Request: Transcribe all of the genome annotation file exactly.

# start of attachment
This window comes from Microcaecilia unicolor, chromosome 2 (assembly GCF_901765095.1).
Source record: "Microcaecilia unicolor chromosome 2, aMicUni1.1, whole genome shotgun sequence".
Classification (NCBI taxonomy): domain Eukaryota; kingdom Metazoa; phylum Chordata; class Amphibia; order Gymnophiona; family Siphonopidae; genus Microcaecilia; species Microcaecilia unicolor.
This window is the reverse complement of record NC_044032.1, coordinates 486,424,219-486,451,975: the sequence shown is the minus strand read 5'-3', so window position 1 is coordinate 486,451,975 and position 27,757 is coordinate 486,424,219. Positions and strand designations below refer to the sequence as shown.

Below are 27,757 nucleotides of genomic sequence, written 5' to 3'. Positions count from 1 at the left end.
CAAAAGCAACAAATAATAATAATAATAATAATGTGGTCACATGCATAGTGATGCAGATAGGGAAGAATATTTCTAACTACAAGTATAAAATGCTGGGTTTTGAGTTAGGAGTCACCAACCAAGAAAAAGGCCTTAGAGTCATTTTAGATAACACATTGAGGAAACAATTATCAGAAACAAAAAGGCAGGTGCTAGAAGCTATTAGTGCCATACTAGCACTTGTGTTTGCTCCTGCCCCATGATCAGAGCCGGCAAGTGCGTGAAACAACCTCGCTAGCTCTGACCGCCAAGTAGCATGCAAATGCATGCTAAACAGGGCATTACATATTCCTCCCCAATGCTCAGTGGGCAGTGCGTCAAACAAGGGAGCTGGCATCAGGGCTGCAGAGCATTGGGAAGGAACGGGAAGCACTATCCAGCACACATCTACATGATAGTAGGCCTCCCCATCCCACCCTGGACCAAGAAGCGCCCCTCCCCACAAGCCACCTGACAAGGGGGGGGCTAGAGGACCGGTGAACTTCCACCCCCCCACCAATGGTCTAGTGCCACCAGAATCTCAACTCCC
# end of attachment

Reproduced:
This window comes from Microcaecilia unicolor, chromosome 2 (assembly GCF_901765095.1).
Source record: "Microcaecilia unicolor chromosome 2, aMicUni1.1, whole genome shotgun sequence".
Classification (NCBI taxonomy): domain Eukaryota; kingdom Metazoa; phylum Chordata; class Amphibia; order Gymnophiona; family Siphonopidae; genus Microcaecilia; species Microcaecilia unicolor.
This window is the reverse complement of record NC_044032.1, coordinates 486,424,219-486,451,975: the sequence shown is the minus strand read 5'-3', so window position 1 is coordinate 486,451,975 and position 27,757 is coordinate 486,424,219. Positions and strand designations below refer to the sequence as shown.

Below are 27,757 nucleotides of genomic sequence, written 5' to 3'. Positions count from 1 at the left end.
CAAAAGCAACAAATAATAATAATAATAATAATGTGGTCACATGCATAGTGATGCAGATAGGGAAGAATATTTCTAACTACAAGTATAAAATGCTGGGTTTTGAGTTAGGAGTCACCAACCAAGAAAAAGGCCTTAGAGTCATTTTAGATAACACATTGAGGAAACAATTATCAGAAACAAAAAGGCAGGTGCTAGAAGCTATTAGTGCCATACTAGCACTTGTGTTTGCTCCTGCCCCATGATCAGAGCCGGCAAGTGCGTGAAACAACCTCGCTAGCTCTGACCGCCAAGTAGCATGCAAATGCATGCTAAACAGGGCATTACATATTCCTCCCCAATGCTCAGTGGGCAGTGCGTCAAACAAGGGAGCTGGCATCAGGGCTGCAGAGCATTGGGAAGGAACGGGAAGCACTATCCAGCACACATCTACATGATAGTAGGCCTCCCCATCCCACCCTGGACCAAGAAGCGCCCCTCCCCACAAGCCACCTGACAAGGGGGGGGCTAGAGGACCGGTGAACTTCCACCCCCCCACCAATGGTCTAGTGCCACCAGAATCTCAACTCCC